Dutch football team subjected to racist abuse from fans in Krakow ahead of Euro 2012

Netherlands complain to Uefa over monkey chants while training near England's Euro 2012 camp


The racism controversy which has stalked the Euro 2012 championships reached England's own base last night as the captain of the Dutch national side, who are also located here, said his national football association would complain to Uefa about monkey chants directed at players during a training session.

Mark van Bommel was deeply angered by the abuse and it has left the Football Association on alert for any abuse of England's players, who will today appear before at least 350 people in their first public training session – a ticketed event at the stadium of Hutnik FC, in Krakow's Nowa Huta district.

The abuse from a pocket of 500 fans were heard on Wednesday afternoon by the Dutch players during a two-lap warm-up at Wisla Krakow's ground. The chants were more vociferous on the players' second lap, leading Dutch manager Bert van Marwijk, whose players had toured the Auschwitz museum only a few hours before the training session, to take the players and their equipment to the opposite end of the pitch.

Until now, the threat of racism at these championships has been limited to co-host country Ukraine and this development is deeply unwelcome to Poland, whose own national side kick off the tournament against Greece in Warsaw's National Stadium today. Van Bommel said: "It's a real disgrace, especially after getting back from Auschwitz, that we are confronted by this. We will take it up with Uefa and if happens during matches we will talk to the referee and ask to leave the field." When a Dutch journalist said he had not heard the abuse, Van Bommel replied: "You need to open your ears. If you did hear it and you don't want to hear it, it's even worse."

A crowd of 25,000 had gathered at the stadium on Wednesday to see the Dutch, one of the tournament favourites train. A sardonic Van Marwijk said at his post-training press conference: "The advantage is that we now know what we can await. Very attractive."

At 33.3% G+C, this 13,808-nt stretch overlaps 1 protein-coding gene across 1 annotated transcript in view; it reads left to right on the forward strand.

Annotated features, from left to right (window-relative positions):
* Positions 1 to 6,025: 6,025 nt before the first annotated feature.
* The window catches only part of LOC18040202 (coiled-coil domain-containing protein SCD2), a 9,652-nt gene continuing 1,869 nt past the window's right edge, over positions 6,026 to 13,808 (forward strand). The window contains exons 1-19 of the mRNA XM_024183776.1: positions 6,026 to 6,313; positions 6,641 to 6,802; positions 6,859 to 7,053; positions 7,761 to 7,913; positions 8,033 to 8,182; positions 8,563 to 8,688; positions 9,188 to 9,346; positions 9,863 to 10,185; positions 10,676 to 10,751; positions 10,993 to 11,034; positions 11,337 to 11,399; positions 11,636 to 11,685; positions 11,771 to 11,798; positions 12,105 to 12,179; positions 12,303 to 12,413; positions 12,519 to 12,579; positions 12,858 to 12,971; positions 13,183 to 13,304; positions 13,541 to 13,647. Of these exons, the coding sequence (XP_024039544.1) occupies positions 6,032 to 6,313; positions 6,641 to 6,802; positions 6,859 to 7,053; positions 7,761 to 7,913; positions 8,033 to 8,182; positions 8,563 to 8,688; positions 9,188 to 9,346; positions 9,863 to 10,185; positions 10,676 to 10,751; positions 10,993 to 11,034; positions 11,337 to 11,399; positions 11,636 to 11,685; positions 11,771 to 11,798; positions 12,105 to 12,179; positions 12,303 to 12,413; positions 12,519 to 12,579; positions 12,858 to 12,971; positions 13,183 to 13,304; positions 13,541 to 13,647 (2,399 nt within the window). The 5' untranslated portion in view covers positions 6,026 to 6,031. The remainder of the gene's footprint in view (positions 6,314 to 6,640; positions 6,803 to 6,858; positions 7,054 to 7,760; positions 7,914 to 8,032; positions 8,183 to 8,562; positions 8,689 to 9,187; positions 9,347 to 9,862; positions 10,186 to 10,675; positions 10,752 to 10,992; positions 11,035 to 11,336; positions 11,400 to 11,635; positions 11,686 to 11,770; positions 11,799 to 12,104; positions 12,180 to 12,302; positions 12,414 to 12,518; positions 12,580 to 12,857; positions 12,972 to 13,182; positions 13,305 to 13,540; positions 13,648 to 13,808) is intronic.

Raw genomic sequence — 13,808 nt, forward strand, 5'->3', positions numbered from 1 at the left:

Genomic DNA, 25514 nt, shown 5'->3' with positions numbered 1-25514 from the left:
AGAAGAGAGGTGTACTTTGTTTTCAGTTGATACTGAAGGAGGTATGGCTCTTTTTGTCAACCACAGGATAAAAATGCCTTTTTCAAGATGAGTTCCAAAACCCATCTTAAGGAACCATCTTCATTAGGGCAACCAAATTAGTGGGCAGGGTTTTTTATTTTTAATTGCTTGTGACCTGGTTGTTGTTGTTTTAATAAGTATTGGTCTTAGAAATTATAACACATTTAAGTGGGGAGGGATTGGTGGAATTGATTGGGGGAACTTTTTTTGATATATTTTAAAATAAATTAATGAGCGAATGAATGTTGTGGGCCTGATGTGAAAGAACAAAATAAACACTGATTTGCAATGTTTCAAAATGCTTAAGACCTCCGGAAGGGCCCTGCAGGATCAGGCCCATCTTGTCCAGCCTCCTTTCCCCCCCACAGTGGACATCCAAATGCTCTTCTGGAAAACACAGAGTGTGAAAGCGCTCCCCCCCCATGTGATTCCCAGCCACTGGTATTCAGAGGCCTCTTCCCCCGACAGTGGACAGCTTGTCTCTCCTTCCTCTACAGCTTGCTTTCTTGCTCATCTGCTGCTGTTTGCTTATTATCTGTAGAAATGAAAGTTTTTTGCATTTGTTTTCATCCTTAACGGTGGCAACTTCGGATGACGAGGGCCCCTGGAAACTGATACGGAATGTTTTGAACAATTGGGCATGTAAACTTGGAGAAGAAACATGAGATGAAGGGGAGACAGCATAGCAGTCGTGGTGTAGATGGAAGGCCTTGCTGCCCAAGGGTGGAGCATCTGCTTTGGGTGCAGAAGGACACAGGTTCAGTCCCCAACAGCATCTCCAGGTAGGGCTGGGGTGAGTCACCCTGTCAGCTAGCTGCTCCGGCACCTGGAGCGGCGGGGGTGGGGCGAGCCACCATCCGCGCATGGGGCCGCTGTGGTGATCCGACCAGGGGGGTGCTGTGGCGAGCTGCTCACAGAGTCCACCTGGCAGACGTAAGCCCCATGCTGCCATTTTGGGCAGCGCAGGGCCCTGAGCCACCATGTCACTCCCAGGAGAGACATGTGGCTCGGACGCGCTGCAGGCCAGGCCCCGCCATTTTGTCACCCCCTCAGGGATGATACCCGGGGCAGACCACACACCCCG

The Dutch incident came hours after the Uefa president Michel Platini warned that any player who left the field of play in protest over racist abuse from the stands would receive a yellow card – a response to the Italy and Manchester City striker Mario Balotelli last week threatening to walk off the field of play if abused during Italy's games. Platini also confirmed referees had been instructed to halt matches at Euro 2012 if a player was taunted with racist chants.

The Football Association has sought a base in the city centre which will enable the players to come and go from their base – the Stary hotel. England goalkeeper Joe Hart said yesterday that the players had been advised to "get on with it and see how the referee and Uefa deal with it" if they encounter racist abuse during a game. "[Walking off] is not for us to do," he said. "Hopefully the referee and Uefa will take it into their own hands if that problem does occur. We can't take rules into our own hands. If the referee feels it's right for us to walk off then we'll follow him."

The former Arsenal defender Sol Campbell last week told supporters to avoid the tournament because of the threat of racism and violence. Ukraine's Euro 2012 director Markian Lubkivsky said Campbell's remarks were "insolent".

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